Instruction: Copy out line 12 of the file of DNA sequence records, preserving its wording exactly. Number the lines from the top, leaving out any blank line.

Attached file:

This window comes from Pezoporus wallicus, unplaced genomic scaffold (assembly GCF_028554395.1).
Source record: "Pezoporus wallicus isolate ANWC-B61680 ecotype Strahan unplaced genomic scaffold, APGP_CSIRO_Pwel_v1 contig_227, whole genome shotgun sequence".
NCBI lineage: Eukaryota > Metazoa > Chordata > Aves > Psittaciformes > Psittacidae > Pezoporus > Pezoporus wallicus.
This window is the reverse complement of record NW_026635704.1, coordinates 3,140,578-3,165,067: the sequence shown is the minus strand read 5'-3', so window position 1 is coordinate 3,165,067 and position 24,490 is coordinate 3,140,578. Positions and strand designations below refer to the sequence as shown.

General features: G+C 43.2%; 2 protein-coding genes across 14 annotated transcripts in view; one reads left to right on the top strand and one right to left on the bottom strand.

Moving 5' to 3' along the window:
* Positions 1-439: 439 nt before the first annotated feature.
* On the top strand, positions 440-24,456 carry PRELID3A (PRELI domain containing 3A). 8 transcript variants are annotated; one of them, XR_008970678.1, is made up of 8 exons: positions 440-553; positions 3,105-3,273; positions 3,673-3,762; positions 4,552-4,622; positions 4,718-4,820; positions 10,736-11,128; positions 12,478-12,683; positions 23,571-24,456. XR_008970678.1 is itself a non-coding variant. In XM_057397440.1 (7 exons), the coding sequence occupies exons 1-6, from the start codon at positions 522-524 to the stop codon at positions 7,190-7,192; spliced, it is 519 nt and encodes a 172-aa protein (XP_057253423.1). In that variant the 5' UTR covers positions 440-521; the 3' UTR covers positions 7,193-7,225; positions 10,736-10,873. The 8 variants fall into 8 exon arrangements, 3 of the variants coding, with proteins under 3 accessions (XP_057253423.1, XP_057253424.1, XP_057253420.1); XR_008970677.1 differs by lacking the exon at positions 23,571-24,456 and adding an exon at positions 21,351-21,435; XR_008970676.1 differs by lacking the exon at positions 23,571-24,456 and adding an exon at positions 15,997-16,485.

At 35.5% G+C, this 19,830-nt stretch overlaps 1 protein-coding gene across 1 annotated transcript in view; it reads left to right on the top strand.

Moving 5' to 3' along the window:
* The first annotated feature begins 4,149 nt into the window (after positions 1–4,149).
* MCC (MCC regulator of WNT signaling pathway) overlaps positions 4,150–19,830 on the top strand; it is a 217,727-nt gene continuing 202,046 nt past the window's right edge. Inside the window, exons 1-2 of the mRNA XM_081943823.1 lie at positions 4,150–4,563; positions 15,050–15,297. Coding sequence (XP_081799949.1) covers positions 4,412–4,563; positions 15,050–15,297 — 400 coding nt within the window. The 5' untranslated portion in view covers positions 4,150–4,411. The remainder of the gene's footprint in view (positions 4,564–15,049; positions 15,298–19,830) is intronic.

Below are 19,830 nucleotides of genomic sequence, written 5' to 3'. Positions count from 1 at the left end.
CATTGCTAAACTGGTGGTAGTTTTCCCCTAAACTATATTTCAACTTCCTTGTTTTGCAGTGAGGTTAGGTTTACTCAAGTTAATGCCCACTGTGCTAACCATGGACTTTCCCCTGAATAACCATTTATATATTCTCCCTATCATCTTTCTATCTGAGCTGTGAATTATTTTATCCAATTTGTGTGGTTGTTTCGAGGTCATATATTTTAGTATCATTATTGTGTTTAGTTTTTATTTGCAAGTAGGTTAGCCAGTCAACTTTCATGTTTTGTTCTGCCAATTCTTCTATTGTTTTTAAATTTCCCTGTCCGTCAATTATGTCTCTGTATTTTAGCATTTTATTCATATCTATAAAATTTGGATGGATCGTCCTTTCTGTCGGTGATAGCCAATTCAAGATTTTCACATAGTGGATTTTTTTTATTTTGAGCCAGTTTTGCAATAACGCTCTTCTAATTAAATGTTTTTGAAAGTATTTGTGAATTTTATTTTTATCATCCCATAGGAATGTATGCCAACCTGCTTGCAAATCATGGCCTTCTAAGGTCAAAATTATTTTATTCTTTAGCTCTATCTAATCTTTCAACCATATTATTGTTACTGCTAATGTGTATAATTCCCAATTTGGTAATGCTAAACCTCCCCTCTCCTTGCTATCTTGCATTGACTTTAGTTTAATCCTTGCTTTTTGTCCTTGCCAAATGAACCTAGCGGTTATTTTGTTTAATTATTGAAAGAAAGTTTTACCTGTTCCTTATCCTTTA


* MCC (MCC regulator of WNT signaling pathway) overlaps positions 4,150–19,830 on the top strand; it is a 217,727-nt gene continuing 202,046 nt past the window's right edge. Inside the window, exons 1-2 of the mRNA XM_081943823.1 lie at positions 4,150–4,563; positions 15,050–15,297. Coding sequence (XP_081799949.1) covers positions 4,412–4,563; positions 15,050–15,297 — 400 coding nt within the window. The 5' untranslated portion in view covers positions 4,150–4,411. The remainder of the gene's footprint in view (positions 4,564–15,049; positions 15,298–19,830) is intronic.